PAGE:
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Eventbrite's horrible stock performance has hurt Square

Daniel Roberts

In September 2017, one year before Eventbrite (EB) went public, Square (SQ) made a strategic partnership with the hot ticketing startup that included a $25 million investment. When Eventbrite went public, Square’s investment converted to common stock and rapidly doubled in value, giving Square a gain of $37 million in Q3 2018.

But what the public markets giveth, they can also taketh away.

Eventbrite stock has been hammered in 2019, now down 36% since Eventbrite’s September IPO.

Due to an accounting rule change by FASB (Financial Accounting Standards Board) in December 2017 (ironically, just a few months after Square’s investment in Eventbrite), public companies must re-value their equity stakes in other companies on a quarterly basis.

The rule means Square has to disclose its new “mark-to-market valuation” of its Eventbrite investment in each quarterly earnings report. And with Eventbrite’s rough ride on the public market, the stake has, for the moment, turned sour for Square.

In Q4 2018, Square attributed a $17 million loss to its Eventbrite stake. In Q1 2019, Square saw a $14 million loss from its stake.

Eventbrite CEO Julia Hartz, center, and Kevin Hartz, right center, her husband and company chairman, celebrate as she rings the New York Stock Exchange opening bell, Thursday, Sept. 20, 2018, to mark the company's IPO. (AP Photo/Richard Drew)

Warren Buffett hates the rule.

In his annual letter to Berkshire Hathaway shareholders last year, Buffett warned that the new rule “will produce some truly wild and capricious swings in our GAAP bottom-line. Berkshire owns $170 billion of marketable stocks (not including our shares of Kraft Heinz), and the value of these holdings can easily swing by $10 billion or more within a quarterly reporting period. Including gyrations of that magnitude in reported net income will swamp the truly important numbers that describe our operating performance.” In this year’s letter, he reiterated, “Neither Berkshire’s Vice Chairman, Charlie Munger, nor I believe that rule to be sensible.”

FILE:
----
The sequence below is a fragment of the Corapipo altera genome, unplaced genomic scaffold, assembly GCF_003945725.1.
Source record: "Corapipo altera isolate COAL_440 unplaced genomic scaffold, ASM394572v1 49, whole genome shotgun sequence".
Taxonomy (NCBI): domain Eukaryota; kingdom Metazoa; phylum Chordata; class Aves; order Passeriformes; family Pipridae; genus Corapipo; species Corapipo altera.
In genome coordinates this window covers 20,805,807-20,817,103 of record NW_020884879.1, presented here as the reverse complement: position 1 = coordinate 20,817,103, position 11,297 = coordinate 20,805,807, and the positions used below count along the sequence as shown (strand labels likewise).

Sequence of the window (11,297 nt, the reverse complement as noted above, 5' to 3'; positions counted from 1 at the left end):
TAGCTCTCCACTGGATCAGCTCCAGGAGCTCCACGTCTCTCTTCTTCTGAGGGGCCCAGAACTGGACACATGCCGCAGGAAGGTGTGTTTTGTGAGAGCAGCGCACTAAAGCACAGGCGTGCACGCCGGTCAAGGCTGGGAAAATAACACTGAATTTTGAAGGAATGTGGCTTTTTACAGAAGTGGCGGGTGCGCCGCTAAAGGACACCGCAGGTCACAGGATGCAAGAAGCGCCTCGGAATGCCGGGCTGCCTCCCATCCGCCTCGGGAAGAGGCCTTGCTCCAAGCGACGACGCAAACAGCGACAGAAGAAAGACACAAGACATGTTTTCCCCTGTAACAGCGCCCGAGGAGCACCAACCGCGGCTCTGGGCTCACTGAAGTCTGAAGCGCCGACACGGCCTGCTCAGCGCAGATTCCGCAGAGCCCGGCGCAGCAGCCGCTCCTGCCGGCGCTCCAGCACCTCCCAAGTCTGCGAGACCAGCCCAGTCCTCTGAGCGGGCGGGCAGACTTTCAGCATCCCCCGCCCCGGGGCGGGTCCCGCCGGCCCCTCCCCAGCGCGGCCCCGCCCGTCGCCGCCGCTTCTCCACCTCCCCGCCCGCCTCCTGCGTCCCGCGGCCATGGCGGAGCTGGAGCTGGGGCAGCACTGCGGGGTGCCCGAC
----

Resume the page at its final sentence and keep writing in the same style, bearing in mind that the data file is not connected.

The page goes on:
Square’s Eventbrite problem may not get better for a while. Eventbrite’s Q1 earnings report on Wednesday missed on top and bottom lines and gave lower Q2 guidance. The stock fell 26%.

Square (SQ) and Eventbrite (EB) stock in 2019, through May 1.

Of course, Square is invested in Eventbrite for the long haul, and Eventbrite’s full implementation of Square as its biggest payment processor is not yet complete. Dan Dolev, analyst at Nomura Instinet, writes in a new note that “a successful onboarding of the Eventbrite platform later in the year could help drive the much needed boost” to Square’s GPV (gross payment volume).

And as Buffett and others argue, the “mark to market” valuation of one company’s stake in another company is a fickle metric. That’s why Square also gives the figure for its net loss or profit each quarter minus the outlier gain or loss from Eventbrite.

Still, you can bet that Square would like to see a gain from its Eventbrite stake next quarter, rather than a third consecutive loss.

Daniel Roberts is a senior writer and live show host at Yahoo Finance. He closely covers Square and fintech. Follow him on Twitter at @readDanwrite.

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